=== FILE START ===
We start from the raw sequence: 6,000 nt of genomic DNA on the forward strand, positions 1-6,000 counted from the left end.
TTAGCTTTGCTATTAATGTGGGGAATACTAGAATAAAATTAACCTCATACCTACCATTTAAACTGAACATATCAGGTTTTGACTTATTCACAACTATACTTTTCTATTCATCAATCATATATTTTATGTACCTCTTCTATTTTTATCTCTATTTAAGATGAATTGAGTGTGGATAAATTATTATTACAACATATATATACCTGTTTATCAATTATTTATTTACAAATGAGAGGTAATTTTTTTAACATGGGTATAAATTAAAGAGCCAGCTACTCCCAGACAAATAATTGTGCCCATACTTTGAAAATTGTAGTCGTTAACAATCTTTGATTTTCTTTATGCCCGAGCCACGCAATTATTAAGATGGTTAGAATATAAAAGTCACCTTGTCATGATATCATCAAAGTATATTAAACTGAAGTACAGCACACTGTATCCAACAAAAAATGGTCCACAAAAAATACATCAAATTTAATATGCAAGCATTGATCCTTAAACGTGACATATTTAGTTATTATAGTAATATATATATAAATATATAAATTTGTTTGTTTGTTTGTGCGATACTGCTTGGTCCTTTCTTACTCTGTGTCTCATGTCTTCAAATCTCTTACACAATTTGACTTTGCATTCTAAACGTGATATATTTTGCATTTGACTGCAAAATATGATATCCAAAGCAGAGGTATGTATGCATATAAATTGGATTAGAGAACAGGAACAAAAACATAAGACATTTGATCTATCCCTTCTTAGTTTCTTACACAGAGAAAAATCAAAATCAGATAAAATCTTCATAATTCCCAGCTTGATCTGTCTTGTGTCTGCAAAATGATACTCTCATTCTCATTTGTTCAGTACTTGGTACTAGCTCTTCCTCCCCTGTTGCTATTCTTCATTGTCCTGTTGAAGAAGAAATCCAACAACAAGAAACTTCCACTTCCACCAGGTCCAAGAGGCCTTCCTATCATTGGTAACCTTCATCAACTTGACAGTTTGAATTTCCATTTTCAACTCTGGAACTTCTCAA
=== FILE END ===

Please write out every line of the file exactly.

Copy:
We start from the raw sequence: 6,000 nt of genomic DNA on the forward strand, positions 1-6,000 counted from the left end.
TTAGCTTTGCTATTAATGTGGGGAATACTAGAATAAAATTAACCTCATACCTACCATTTAAACTGAACATATCAGGTTTTGACTTATTCACAACTATACTTTTCTATTCATCAATCATATATTTTATGTACCTCTTCTATTTTTATCTCTATTTAAGATGAATTGAGTGTGGATAAATTATTATTACAACATATATATACCTGTTTATCAATTATTTATTTACAAATGAGAGGTAATTTTTTTAACATGGGTATAAATTAAAGAGCCAGCTACTCCCAGACAAATAATTGTGCCCATACTTTGAAAATTGTAGTCGTTAACAATCTTTGATTTTCTTTATGCCCGAGCCACGCAATTATTAAGATGGTTAGAATATAAAAGTCACCTTGTCATGATATCATCAAAGTATATTAAACTGAAGTACAGCACACTGTATCCAACAAAAAATGGTCCACAAAAAATACATCAAATTTAATATGCAAGCATTGATCCTTAAACGTGACATATTTAGTTATTATAGTAATATATATATAAATATATAAATTTGTTTGTTTGTTTGTGCGATACTGCTTGGTCCTTTCTTACTCTGTGTCTCATGTCTTCAAATCTCTTACACAATTTGACTTTGCATTCTAAACGTGATATATTTTGCATTTGACTGCAAAATATGATATCCAAAGCAGAGGTATGTATGCATATAAATTGGATTAGAGAACAGGAACAAAAACATAAGACATTTGATCTATCCCTTCTTAGTTTCTTACACAGAGAAAAATCAAAATCAGATAAAATCTTCATAATTCCCAGCTTGATCTGTCTTGTGTCTGCAAAATGATACTCTCATTCTCATTTGTTCAGTACTTGGTACTAGCTCTTCCTCCCCTGTTGCTATTCTTCATTGTCCTGTTGAAGAAGAAATCCAACAACAAGAAACTTCCACTTCCACCAGGTCCAAGAGGCCTTCCTATCATTGGTAACCTTCATCAACTTGACAGTTTGAATTTCCATTTTCAACTCTGGAACTTCTCAA